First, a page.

Hsu v Liu & Shields LLP  2013 NY Slip Op 30291(U)  February 7, 2013  Sup Ct, New York County
Docket Number: 400781/12  Judge: Richard F. Braun is the story of how one set of plaintiffs lost this case twice, in fact three times.  Plaintiff is pro-se, and complains that he and other plaintiffs were the defendants in a NASD action. "In 2006 the National Association of Securities Dealers issued a decision against plaintiffs and their brokerage firm.  Plaintiffs’ position is that the NASD made a mistake in charging them with violations.  Plaintiffs appealed the NASD decision with the SEC."  They hired defendants to handle the case.  After that it was all downhill.  Plaintiffs allege that defendants "allegedly represented that they would e-file the appeal with the court. Defendants represented the papers were timely filed. Upon plaintiffs’ request, defendants provided plaintiffs with a copy of the allegedly filed notice of appeal. Plaintiffs continued to make inquiry regarding the progress of the appeal, but eventually defendants refused to respond to plaintiffs’ inquiries. Plaintiffs filed a complaint against defendants with the Grievance Committee. Plaintiffs alleged that in responding to the Grievance Committee defendants falsified a letter that defendants had withdrawn as counsel from plaintiffs’ case. Plaintiffs deny receiving any letter, phone call, or email from defendants after February 14, 2008. Other alleged deceptions by defendants were that the SEC decision had never been served on defendants, that the time to appeal had not yet begun to run, and that plaintiffs could still hire another attorney to do the appeal. The Grievance Committee dismissed the plaintiffs’ complaint against defendants. From 2009 to 2011, plaintiffs attempted to appeal the NASD decision. In 201 1, plaintiffs’ action as to the NASD decision was dismissed by the judge because plaintiffs did not appeal the SEC decision, so the appellate remedy was waived. The New Jersey Bureau of Securities used the NASD decision as evidence to revoke plaintiffs’ registrations and assess monetary penal ties against plaintiffs."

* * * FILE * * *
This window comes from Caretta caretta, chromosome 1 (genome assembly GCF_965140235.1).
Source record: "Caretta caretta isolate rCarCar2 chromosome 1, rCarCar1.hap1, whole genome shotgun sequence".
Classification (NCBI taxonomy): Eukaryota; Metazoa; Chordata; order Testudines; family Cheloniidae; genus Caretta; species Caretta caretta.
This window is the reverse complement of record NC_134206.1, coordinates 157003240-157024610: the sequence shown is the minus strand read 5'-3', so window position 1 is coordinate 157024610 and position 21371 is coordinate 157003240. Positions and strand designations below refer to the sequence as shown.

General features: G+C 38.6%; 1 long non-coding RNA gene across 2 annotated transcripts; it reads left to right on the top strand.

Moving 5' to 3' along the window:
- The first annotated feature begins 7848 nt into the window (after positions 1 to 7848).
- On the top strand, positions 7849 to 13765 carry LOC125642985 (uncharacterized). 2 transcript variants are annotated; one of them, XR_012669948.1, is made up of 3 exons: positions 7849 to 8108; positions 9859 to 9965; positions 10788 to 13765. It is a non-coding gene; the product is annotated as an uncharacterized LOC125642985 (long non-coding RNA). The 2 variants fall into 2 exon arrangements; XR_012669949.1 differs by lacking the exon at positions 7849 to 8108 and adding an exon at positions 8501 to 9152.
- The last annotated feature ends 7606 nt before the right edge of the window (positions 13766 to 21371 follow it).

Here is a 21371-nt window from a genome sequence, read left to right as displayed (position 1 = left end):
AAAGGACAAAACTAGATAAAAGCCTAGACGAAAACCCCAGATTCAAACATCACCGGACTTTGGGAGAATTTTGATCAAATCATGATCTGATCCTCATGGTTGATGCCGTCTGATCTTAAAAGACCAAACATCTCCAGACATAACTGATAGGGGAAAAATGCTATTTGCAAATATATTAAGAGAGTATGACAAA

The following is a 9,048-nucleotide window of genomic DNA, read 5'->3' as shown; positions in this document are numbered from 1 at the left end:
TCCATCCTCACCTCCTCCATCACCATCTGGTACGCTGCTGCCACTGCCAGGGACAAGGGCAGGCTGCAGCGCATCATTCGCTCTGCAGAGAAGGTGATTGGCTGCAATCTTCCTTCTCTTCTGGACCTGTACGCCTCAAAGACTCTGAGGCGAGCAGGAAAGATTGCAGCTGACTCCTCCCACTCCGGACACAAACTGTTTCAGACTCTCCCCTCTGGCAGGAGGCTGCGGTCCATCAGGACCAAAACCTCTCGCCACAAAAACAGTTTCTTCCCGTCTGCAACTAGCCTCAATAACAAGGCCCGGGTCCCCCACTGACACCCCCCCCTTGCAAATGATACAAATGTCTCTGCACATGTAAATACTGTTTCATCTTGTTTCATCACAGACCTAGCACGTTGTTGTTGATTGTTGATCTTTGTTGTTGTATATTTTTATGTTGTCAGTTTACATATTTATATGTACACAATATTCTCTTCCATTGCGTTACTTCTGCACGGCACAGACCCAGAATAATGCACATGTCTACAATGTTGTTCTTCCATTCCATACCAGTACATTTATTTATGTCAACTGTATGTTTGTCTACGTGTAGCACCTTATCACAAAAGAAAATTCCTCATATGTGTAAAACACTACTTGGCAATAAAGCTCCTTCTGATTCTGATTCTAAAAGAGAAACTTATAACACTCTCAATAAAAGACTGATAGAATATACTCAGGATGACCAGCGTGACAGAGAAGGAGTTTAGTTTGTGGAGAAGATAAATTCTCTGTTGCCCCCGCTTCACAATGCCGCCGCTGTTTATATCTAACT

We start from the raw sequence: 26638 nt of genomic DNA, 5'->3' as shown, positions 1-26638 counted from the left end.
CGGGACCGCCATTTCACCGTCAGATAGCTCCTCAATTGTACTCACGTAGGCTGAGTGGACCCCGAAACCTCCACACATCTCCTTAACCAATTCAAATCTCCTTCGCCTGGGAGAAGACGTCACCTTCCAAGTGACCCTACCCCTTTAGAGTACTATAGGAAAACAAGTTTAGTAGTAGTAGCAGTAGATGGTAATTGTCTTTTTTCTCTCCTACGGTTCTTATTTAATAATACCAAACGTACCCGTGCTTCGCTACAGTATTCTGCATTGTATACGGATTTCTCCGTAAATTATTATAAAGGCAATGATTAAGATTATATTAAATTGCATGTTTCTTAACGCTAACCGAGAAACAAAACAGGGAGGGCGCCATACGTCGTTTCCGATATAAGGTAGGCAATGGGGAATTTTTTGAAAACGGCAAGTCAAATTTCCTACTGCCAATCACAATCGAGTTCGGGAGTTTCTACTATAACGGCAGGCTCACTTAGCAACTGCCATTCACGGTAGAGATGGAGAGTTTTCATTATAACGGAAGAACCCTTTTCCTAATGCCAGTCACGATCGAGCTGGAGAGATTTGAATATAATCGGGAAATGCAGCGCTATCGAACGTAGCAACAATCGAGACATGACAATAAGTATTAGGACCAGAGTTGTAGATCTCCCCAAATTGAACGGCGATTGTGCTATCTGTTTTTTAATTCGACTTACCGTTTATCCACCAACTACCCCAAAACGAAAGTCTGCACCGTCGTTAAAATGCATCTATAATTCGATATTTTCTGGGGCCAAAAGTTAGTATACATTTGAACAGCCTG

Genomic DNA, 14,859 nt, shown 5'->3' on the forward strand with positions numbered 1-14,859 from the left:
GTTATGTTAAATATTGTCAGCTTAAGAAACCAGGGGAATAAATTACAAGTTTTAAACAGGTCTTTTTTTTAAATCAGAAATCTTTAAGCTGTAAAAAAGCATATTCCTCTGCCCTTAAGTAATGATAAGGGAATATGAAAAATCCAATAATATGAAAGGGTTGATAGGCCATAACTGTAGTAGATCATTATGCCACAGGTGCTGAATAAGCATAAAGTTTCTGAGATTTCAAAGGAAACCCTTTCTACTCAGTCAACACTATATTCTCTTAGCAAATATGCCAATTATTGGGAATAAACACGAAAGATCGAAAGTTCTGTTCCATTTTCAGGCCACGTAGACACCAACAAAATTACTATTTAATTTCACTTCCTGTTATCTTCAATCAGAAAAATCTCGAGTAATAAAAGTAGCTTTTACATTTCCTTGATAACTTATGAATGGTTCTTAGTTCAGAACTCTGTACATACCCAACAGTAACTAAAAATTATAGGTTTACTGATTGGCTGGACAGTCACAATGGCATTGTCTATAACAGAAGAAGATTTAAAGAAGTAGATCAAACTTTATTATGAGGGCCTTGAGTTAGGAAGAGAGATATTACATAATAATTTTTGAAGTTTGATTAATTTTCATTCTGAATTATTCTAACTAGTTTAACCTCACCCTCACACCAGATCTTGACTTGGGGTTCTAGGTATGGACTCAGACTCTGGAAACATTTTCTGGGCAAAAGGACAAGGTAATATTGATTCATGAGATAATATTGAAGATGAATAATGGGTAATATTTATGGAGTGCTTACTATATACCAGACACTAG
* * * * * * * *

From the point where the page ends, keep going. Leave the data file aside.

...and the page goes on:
"Plaintiffs argue that the legal malpractice claim occurred within the statute of limitations. However, plaintiffs fail to recognize that a legal malpractice claim accrues “when all the facts necessary to the cause of action have occurred” and the court can grant relief (McCoy v Feinman, 99 NY2d 295, 301 [2002]). Plaintiffs’ claim is based on the allegation that defendants failed to timely file an appeal, among other things. Relying on Glamm v Allen (57 NY2d 87, 95 [1982]), defendants note that a claim for malpractice related to a missed deadline accrues when the deadline is missed. The Court stated: “What is important is when the malpractice was committed, not when the client discovered it,” (id.) Plaintiffs also assert a purported fraud claim, forgery, deception, and a breach of agreement, all stemming from the alleged legal malpractice (cf. Melnitzky v Hollander, 16 AD3d 192 [ 1st Dept 20051 [where the fraud and collusion causes of action were dismissed under CPLR 32 1 1 (a) (71, due to their being grounded in the same allegations as the legal malpractice cause
of action]). CPLR 2 14 (6) provides for a three year statute of limitations for “an action to recover
damages for malpractice …, regardless of whether the underlying theory is based in contract or tort.”  Plaintiffs’ action was not commenced within the three year statute of limitations. The continuous representation doctrine does not apply here. Further, defendants representation was limited to the terms of their agreement with plaintiffs. Therefore, the CPLR 321 1 (a) (5) branch of the motion should be granted."